Livestock futures bounced higher, buoyed by rising cash and meat prices.
Hog futures have risen every day this week on expectations the market has hit a seasonal low. October lean hog contracts at the Chicago Mercantile Exchange climbed 1% to 60.925 cents a pound on Thursday, the highest close since mid-September.
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The CME Lean Hog Index, which tracks the cash market, turned higher this week for the first time since July as meatpackers started to increase bids for slaughter-ready hogs. Prices for wholesale pork were also higher on Wednesday and again at midday Thursday.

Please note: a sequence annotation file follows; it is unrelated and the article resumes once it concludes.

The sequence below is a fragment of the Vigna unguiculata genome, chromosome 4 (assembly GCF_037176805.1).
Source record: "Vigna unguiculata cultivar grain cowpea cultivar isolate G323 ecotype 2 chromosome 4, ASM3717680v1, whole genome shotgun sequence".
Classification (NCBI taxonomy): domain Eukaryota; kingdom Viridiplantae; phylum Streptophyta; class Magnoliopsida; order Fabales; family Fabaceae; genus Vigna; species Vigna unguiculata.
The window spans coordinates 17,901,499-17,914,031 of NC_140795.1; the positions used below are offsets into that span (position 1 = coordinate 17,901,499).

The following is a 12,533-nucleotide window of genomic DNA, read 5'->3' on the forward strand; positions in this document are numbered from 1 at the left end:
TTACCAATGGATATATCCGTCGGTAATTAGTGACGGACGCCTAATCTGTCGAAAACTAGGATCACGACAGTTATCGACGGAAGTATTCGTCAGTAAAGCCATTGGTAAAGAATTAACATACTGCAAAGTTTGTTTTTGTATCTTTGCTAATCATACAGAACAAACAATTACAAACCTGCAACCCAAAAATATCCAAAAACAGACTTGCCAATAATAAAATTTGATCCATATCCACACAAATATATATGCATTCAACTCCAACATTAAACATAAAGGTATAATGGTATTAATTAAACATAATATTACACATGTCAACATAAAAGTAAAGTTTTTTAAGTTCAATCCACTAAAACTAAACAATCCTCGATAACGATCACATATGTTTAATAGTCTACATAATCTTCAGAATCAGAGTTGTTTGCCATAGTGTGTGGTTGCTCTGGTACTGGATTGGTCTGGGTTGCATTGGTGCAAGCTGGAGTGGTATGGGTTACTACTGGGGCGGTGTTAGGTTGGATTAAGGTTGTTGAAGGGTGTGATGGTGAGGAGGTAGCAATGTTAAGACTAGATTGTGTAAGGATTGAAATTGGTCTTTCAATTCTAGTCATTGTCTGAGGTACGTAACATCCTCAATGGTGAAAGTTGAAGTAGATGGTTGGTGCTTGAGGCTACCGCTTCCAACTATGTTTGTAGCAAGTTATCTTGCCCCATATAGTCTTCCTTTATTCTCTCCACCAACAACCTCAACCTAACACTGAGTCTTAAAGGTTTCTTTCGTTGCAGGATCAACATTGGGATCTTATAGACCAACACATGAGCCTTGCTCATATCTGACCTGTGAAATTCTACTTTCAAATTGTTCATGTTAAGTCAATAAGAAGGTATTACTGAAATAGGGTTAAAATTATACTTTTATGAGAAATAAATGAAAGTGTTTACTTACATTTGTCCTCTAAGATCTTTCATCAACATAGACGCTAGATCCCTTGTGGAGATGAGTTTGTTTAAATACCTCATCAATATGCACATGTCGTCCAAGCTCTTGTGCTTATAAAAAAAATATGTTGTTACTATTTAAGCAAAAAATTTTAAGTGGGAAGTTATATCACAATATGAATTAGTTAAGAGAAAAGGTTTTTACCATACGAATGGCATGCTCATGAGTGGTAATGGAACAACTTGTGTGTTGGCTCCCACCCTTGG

Increasing slaughter numbers, larger herd sizes and rising pork weights contributed to a slump in the hog market through much of the summer. But traders are betting growing slaughter capacity and strong export demand for pork will help keep supplies in check.
Cattle futures rose too. Supply is also growing in that market, with slaughter, beef production and showlists of physical cattle all higher this week.
But expectations that cash prices would be steady attracted buyers to the futures market on Thursday.
CME October live cattle contracts rose 1% to $1.1015 a pound, near a two-week high.
The week's cash trade was slow to get started, barring an online auction on Wednesday at which meatpackers paid steady prices from a week earlier. Analysts expect to see stable prices, however, as wide processing margins give packers the flexibility to raise their bids and secure supply.
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(END) Dow Jones Newswires
October 05, 2017 15:48 ET (19:48 GMT)